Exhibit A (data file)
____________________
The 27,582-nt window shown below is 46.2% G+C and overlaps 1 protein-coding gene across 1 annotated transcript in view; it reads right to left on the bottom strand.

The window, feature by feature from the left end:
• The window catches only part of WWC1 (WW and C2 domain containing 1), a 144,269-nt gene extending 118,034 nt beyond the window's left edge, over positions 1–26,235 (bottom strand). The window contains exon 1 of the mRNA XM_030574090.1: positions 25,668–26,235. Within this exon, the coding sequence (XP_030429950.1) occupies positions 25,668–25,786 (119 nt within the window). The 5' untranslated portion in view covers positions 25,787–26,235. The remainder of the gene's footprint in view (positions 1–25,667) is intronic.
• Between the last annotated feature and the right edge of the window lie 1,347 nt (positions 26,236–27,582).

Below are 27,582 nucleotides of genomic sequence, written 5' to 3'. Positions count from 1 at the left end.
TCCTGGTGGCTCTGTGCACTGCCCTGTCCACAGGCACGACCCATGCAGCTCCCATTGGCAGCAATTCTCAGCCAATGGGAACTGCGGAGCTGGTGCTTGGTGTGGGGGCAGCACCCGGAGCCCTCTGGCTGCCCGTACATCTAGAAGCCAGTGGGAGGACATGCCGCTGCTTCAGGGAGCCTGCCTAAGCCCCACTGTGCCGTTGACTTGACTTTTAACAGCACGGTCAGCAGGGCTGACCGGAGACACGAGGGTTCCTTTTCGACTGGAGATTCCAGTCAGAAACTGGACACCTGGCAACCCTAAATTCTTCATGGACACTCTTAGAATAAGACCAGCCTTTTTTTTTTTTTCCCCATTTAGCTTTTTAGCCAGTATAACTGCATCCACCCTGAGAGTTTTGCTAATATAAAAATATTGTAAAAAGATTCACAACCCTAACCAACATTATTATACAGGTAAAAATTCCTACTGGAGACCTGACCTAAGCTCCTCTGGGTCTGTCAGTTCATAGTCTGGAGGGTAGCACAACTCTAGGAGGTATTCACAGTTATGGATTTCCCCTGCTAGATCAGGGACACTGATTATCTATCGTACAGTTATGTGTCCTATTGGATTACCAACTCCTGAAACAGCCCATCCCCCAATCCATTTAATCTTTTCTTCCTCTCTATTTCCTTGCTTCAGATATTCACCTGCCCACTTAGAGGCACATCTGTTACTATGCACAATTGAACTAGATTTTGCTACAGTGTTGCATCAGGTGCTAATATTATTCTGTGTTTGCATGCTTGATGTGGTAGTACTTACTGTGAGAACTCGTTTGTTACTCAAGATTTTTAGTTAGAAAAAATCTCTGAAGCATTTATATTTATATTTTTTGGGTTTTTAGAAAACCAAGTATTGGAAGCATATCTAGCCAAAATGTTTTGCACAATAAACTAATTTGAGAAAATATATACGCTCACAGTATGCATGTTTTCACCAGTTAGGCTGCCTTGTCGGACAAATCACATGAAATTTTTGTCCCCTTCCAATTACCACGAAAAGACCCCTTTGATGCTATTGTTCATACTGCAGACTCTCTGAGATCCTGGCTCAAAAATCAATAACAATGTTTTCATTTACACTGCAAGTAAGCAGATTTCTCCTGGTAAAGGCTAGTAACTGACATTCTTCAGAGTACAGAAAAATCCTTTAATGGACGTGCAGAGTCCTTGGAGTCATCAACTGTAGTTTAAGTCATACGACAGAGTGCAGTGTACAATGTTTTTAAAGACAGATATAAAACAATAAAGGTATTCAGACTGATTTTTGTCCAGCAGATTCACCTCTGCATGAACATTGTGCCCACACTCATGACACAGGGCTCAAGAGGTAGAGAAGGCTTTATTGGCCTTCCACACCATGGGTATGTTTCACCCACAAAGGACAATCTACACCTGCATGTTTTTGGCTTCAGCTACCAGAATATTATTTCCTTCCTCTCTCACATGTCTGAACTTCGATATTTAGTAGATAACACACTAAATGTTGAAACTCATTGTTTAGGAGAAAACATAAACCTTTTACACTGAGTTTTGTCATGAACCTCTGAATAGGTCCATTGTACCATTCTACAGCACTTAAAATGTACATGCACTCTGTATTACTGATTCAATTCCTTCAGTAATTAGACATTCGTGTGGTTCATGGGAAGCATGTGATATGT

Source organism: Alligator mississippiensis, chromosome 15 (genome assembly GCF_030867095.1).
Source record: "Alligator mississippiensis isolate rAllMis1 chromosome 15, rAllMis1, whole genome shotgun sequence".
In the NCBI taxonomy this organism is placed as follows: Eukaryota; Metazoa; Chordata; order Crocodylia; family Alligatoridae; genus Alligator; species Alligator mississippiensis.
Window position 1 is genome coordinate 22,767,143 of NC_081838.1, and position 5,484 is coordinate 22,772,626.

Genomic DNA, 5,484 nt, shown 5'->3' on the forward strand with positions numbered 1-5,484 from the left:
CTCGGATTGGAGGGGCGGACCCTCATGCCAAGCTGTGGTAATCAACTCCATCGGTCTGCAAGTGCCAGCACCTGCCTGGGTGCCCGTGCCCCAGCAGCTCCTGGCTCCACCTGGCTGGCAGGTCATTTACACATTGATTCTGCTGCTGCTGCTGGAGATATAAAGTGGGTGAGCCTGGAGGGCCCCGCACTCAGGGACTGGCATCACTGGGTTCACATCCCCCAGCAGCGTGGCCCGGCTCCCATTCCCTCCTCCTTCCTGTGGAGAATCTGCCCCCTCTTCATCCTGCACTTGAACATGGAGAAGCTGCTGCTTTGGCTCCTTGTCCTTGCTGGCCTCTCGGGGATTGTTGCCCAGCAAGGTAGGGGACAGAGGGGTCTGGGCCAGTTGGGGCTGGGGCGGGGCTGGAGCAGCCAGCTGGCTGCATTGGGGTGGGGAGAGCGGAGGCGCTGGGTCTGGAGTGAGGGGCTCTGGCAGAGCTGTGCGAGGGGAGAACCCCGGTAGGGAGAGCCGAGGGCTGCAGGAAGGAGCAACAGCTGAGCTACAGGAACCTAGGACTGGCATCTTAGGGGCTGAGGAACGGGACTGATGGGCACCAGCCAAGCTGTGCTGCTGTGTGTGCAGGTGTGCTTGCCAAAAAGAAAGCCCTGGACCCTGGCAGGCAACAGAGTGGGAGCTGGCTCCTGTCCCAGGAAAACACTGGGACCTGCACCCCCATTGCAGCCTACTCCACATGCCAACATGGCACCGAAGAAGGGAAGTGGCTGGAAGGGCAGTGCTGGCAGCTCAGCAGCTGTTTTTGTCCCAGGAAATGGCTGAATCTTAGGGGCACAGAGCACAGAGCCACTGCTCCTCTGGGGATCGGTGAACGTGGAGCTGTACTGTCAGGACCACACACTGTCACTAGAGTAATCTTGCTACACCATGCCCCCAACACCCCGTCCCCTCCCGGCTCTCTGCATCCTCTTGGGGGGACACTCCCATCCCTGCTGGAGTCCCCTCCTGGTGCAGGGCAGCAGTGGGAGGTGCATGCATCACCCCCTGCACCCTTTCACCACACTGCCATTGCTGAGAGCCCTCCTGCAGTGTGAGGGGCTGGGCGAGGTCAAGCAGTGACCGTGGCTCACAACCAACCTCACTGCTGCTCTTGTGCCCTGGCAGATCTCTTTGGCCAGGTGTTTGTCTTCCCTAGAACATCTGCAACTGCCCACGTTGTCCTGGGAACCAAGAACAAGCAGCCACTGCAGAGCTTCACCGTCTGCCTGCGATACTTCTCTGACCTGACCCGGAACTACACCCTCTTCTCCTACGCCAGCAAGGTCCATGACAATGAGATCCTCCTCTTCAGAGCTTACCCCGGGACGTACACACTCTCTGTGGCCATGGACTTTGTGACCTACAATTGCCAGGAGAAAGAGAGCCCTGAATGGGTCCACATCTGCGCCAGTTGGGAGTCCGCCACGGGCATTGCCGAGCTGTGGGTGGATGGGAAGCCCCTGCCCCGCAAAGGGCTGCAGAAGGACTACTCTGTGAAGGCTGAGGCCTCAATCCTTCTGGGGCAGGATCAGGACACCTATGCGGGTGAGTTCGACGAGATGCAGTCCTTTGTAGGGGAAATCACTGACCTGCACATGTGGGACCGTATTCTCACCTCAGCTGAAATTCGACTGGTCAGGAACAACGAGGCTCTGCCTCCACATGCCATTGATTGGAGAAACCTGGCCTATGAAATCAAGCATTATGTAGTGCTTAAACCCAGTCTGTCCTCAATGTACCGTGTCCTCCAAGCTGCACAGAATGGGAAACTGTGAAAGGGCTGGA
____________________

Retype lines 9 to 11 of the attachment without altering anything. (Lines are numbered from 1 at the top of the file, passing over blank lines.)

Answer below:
In the NCBI taxonomy this organism is placed as follows: Eukaryota; Metazoa; Chordata; order Crocodylia; family Alligatoridae; genus Alligator; species Alligator mississippiensis.
Window position 1 is genome coordinate 22,767,143 of NC_081838.1, and position 5,484 is coordinate 22,772,626.

Genomic DNA, 5,484 nt, shown 5'->3' on the forward strand with positions numbered 1-5,484 from the left: